The Original Black First Lady: Sally Hemings
- Blog Post by: $author
- August 19, 2009 - 12:04 AM
Watching the coverage of the Obama family in the White House, one can’t help but feel a certain media giddiness to be able to report on all these new “firsts.” But to say that this family is the first Black family of an American president is simply wrong.
Before Michelle Obama there was Sally Hemings, who bore the sons and daughters of Thomas Jefferson. I’d like to share an excerpt from my second book edited with Bruce D Baum, Racially Writing the Republic.
One of Thomas Jefferson’s more convoluted legacies is the material and cultural capital – including access to racial whiteness – he passed on to Sally Hemings’s children. He freed all of Hemings’s children. Following his promise to Sally that her children would be freed at the age of twenty-one, her oldest children, Beverley (a son) and his sister Harriet, were allowed to leave Monticello in 1822, the year that Harriet turned twenty-one. (Beverley had turned twenty-one two years earlier.) By the terms of Jefferson’s will (he died on July 4, 1826), Madison and Eston Hemings were freed, after ostensibly serving as apprentices until they attained their majority to their uncle, the carpenter Johnny Hemings.
At Jefferson’s extraordinary request, the brothers were given permission by the Virginia legislature in 1826 to remain in the state after winning freedom. (An 1806 law had decreed that emancipated slaves otherwise had to leave Virginia within a year.) That the Hemings children’s freedom was tied to their coming of age suggests that Jefferson thought of Sally Hemings as his “substitute wife.” Jefferson freed no other slave in this fashion. Furthermore, Harriet Hemings was the only female slave Jefferson ever freed.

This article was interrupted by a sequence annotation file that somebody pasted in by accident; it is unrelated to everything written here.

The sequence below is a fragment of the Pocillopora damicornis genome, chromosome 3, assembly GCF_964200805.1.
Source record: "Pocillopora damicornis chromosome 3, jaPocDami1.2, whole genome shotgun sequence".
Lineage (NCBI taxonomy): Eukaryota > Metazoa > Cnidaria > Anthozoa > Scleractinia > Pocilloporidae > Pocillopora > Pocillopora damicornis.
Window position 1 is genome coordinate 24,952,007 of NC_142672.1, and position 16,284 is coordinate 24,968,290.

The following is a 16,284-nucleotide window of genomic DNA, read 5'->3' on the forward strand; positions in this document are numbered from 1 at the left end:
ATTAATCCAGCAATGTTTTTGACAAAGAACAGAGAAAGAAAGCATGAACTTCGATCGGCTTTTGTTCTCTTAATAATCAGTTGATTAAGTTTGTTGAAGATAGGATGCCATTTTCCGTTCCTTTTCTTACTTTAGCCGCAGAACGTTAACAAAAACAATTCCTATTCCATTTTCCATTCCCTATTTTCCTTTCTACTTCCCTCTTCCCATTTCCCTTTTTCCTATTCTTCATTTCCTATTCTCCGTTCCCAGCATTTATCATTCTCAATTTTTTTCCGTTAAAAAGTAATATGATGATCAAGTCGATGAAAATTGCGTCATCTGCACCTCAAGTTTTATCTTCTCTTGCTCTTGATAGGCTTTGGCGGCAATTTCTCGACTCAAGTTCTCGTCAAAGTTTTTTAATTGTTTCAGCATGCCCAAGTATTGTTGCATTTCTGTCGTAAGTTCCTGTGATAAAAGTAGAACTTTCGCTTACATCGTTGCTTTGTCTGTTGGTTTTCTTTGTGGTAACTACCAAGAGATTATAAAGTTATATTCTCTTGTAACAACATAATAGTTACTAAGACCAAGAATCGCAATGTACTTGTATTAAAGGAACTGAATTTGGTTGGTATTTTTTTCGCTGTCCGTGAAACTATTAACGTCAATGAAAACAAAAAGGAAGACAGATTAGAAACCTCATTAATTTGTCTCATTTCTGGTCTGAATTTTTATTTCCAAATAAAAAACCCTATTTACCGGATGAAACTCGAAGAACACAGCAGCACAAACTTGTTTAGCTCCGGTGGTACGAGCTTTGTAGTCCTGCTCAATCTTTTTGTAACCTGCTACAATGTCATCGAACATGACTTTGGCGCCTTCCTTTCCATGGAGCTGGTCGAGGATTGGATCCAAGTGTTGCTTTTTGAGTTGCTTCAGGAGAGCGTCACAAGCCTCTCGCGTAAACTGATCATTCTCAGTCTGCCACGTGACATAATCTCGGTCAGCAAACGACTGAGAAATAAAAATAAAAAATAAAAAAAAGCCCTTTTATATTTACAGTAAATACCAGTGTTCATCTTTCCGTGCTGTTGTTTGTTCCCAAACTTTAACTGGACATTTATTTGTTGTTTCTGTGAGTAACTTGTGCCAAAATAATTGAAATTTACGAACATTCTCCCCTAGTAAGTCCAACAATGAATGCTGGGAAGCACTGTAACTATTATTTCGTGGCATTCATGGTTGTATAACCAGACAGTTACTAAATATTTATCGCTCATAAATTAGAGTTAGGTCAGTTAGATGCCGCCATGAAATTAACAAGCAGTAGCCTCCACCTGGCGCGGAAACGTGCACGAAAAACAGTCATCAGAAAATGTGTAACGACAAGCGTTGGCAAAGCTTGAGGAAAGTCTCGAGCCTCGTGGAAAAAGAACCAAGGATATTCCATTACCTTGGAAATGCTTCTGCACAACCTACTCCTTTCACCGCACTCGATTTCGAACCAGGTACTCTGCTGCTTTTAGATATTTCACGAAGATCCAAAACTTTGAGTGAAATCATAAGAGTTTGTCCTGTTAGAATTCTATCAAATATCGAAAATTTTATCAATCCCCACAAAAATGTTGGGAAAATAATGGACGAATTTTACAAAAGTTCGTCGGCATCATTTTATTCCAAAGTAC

Madison Hemings referred to his parents’ relationship as the “treaty” of Paris – a treaty of sexual commerce – with Jefferson promising lenient, indulging treatment in return for sexual favors. The Hemings children and their descendents gained tangible benefits from this sexual commerce, although until recently this did not include recognition as Jeffersons. As Lucia Stanton explains, “Jefferson gave Madison Hemings what few sons of slave women received – a skilled trade, if not an education, and the freedom to pursue it for his own benefit.”
At the same time, Madison’s children and grandchildren remained in Ohio, where he had moved, and “were bound by the restricted opportunities for blacks at the time.” Meanwhile, Harriet, Beverley, and Eston Hemings passed into the white world. They traded the burdens of hiding the Black side of their family tree for the benefits of racial whiteness. For instance, Eston and his wife Julia moved to Ohio in 1852, passed into whiteness, and changed their family name to Jefferson. Their daughter Anna married and lived as a white woman; their sons Beverly F. Jefferson and John Wayles Jefferson became successful businessmen, and their “grandsons even exceeded the success of [their] sons.”
If you want to read more, you need to buy the book, but here’s the question of the week, “Have you ever “passed” for anything? (Straight, wealthy, or even another religion, or race?)
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